Words of Comfort at a Time of Loss

May Their Memory be for a Blessing
What do you say to someone who has experienced a death in their family? Should you offer words of comfort? Of support? Is there anything that Jewish tradition suggests or requires that we say?
When a death occurs and we want to express our sincere condolences, in Judaism, it is common to hear the expression “May (his or her) memory be for a blessing.” In writing, you may see the letters z”l after the name of the deceased to indicate that phrase.
According to My Jewish Learning, which is a great resource on this subject, “z’’l stands for Zichrono [for a man] or zichrona [for a woman] l’bracha. In Hebrew it literally means memories for blessing, which is usually translated as “may his or her memory be a blessing.”
When we express this sentiment, the blessing implied is that it is up to those who bear the memory of the person who passed away, to keep their goodness alive. By remembering them, their good works and good deeds, speaking their name and carrying on their legacy, they live on in our hearts and minds. 
Relationship to the Deceased
Following a burial or entombment, non-family members form two lines and as the mourners pass between them, they recite the traditional condolence: Hamakom y’nachem etchem b’toch sh’ar availai tziyon ee yerushalayim – which means: “May God comfort you among the mourners of Zion and Jerusalem.”
Of course, a lot depends upon the relationship we have to the deceased as well as the mourner. Additionally the type of loss may influence the exact words you choose and the expressions of comfort you offer. Be it a close friend or relative versus a more distant one like an acquaintance or a business relationship. Most of us are familiar with the standards such as these: “I am very sorry for your loss” or “We/I will miss (Name of deceased).”
The following are a few traditional Hebrew phrases with their English equivalent that you might say when someone passes away:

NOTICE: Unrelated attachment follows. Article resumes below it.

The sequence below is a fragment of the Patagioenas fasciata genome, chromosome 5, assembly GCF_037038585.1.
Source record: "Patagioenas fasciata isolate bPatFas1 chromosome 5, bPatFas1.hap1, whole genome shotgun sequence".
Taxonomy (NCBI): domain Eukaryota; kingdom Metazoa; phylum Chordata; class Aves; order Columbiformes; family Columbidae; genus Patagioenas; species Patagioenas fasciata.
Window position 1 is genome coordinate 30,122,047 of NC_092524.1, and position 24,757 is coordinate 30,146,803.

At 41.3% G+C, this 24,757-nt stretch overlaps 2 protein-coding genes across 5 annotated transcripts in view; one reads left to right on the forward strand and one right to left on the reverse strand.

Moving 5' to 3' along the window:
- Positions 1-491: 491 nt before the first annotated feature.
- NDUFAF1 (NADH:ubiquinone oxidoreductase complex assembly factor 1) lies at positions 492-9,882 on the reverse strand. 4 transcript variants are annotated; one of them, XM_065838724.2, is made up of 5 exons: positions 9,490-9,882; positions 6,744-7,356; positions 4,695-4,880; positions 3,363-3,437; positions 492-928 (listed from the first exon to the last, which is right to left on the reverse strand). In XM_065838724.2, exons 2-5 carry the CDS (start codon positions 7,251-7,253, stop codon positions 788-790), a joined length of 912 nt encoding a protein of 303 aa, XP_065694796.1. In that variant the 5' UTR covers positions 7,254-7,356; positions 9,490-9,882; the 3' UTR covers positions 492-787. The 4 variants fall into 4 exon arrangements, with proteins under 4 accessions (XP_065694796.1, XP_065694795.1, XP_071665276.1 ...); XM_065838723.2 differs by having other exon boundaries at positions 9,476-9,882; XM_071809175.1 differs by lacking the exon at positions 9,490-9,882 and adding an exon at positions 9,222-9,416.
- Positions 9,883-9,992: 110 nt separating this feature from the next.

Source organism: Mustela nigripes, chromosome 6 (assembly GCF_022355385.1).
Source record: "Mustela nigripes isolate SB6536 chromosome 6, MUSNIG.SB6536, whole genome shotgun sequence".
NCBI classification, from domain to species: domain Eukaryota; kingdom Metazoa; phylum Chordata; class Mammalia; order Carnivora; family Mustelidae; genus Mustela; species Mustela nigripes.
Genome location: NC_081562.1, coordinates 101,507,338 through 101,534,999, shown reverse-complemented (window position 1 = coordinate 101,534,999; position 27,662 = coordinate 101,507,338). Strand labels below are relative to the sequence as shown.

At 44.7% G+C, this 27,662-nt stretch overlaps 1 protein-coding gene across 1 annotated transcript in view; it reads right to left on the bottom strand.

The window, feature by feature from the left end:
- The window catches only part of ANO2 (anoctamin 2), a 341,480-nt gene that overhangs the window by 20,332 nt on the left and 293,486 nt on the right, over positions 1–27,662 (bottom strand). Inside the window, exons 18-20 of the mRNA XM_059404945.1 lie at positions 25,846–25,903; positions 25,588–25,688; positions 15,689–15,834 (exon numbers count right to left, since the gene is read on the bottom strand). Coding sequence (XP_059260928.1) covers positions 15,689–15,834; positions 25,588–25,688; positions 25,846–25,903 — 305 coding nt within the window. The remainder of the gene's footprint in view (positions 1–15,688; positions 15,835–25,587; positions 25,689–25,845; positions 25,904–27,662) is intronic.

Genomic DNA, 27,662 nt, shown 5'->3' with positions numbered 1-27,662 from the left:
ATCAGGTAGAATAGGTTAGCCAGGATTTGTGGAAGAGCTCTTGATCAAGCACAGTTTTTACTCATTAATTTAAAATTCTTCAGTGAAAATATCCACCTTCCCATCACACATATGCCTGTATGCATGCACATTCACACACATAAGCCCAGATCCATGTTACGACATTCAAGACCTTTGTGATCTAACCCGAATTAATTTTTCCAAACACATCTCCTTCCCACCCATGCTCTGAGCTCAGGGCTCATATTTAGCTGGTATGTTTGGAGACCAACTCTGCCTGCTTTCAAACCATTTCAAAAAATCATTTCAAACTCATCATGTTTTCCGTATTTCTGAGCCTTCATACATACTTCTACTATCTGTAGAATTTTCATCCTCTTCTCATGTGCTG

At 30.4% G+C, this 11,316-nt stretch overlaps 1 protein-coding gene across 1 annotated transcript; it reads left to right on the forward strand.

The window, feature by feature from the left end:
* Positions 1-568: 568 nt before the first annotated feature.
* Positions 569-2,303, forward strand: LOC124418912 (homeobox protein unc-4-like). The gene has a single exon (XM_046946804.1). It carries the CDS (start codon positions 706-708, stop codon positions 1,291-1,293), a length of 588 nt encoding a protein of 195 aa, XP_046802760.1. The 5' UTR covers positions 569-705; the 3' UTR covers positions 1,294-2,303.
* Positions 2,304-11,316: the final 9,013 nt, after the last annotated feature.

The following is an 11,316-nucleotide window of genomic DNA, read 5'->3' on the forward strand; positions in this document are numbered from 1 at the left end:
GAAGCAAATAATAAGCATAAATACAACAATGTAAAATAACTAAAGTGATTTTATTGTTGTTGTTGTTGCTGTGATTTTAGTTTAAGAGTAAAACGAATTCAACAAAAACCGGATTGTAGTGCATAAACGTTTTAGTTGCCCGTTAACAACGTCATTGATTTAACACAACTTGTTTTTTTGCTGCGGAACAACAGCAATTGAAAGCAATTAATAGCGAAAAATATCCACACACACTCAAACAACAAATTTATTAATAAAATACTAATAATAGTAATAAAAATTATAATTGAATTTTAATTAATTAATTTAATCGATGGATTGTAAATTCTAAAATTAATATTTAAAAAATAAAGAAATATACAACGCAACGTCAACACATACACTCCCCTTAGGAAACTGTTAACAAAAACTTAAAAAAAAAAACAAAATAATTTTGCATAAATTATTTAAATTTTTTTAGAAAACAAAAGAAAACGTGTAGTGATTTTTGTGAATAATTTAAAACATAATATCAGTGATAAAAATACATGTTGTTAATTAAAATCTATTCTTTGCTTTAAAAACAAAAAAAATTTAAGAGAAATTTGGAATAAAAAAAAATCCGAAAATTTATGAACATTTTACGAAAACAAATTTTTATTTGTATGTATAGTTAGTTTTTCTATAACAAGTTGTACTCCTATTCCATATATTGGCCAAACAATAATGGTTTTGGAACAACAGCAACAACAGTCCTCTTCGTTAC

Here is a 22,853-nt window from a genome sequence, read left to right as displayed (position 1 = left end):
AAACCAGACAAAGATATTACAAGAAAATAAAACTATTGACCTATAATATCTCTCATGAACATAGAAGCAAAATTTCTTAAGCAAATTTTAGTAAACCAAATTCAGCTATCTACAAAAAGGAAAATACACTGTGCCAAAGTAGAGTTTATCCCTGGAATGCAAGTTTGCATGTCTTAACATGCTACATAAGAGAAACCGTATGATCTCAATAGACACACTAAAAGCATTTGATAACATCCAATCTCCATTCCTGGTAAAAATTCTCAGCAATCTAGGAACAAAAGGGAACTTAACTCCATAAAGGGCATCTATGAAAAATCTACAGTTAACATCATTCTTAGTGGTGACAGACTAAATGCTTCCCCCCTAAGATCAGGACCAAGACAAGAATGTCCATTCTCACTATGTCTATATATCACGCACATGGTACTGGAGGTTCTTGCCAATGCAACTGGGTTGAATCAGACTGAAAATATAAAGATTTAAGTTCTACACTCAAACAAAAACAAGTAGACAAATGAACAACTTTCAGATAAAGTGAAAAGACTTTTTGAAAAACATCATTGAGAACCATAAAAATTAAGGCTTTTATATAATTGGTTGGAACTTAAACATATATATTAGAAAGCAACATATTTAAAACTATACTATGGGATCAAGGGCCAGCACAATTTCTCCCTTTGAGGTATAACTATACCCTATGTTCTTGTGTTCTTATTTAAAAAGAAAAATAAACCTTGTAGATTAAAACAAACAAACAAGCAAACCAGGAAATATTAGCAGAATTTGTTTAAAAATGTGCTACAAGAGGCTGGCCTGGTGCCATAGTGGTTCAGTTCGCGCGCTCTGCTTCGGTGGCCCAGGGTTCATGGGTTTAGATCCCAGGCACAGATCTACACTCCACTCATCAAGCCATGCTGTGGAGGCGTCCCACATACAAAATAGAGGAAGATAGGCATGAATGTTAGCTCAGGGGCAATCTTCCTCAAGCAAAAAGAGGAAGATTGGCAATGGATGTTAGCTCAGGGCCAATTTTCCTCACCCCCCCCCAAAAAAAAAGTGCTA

For the loss of a parent:

Zekher tzadik livrakha – “May the memory of the righteous be a blessing.”
Appropriate following the death of a parent who was very passionate about their Jewish faith and whose actions in life embodied their Jewish values.

Shelo ted’u od tza’ar – “That you should know no further sorrow.”
Appropriate following the death of a parent when the individual has had the painful experience of watching them slowly succumb to illness or old age. The mourner may grieve their loss, while also taking comfort in the knowledge that their parent is at peace, and they no longer have to watch them suffer.

For the loss of a friend or any loss:

Tanchumin –“Condolences.”
One word…short and simple, and like many Hebrew phrases, this one does not necessarily have a direct English translation. It also may equate to the word “comfort.”

For the loss of a child:

Baruch dayan emet— “Blessed is the true judge.” or Min haShamayim Tenuhamu – “May you be consoled (or comforted) from Heaven.”
While no words can fully ease the pain of a grieving parent, this message might remind someone with a strong Jewish faith, that a higher power has a plan, even if they cannot see it now. This phrase is also appropriate and commonly used at any funeral.

Common Secular Phrases

Additionally, the following are some common secular expressions.

I am so sorry for your loss.
You have my deepest sympathy.
I was saddened to hear that your (relationship) passed away.
My thoughts are with you and your family.
It was truly a pleasure working with your (relationship).
We will truly miss (Name of person).
I am keeping you in my thoughts and prayers.
I hope that your memories give you peace and comfort, at this difficult time.
My heart goes out to you and your family.
Sending healing prayers and comforting hugs.
I was very saddened to hear of your recent loss.
My sincerest condolences to you and the whole family.
Please accept my heartfelt sympathies for your loss.

Many of these expressions are also appropriate to use if you are putting your thoughts in writing as in a sympathy card. Most important….in person, sometimes no words are also fitting. A warm hug, a touch of a hand, a knowing glance….often speaks volumes. 

Mike Sirowitz, the Beth El Mausoleum director, as well as the Temple Beth El clergy are always available to help families navigate through the difficult period of making final arrangements and in the days following as a family mourns. Please reach out to us at any time and we will have the right words to help you in your time of need. 

Please contact Mike Sirowitz, Beth El Mausoleum Director, to answer any of your questions about pre-need or at-need arrangements.
Couple walking with Rabbi Greg Weisman from Temple Beth El Schaefer Family Campus to the Beth El Mausoleum

Plan Ahead

Planning ahead is the greatest gift you can give your loved ones.

Couple meeting with the Beth El Mausoleum Director

Immediate Need

A sudden passing can be overwhelming if plans have not been made in advance. There are many decisions and arrangements that must be made.

Bench in the Breezeways of the Beth El Mausoleum

Sacred Spaces

Gated, private and semi-private spaces are available in many locations at the Beth El Mausoleum.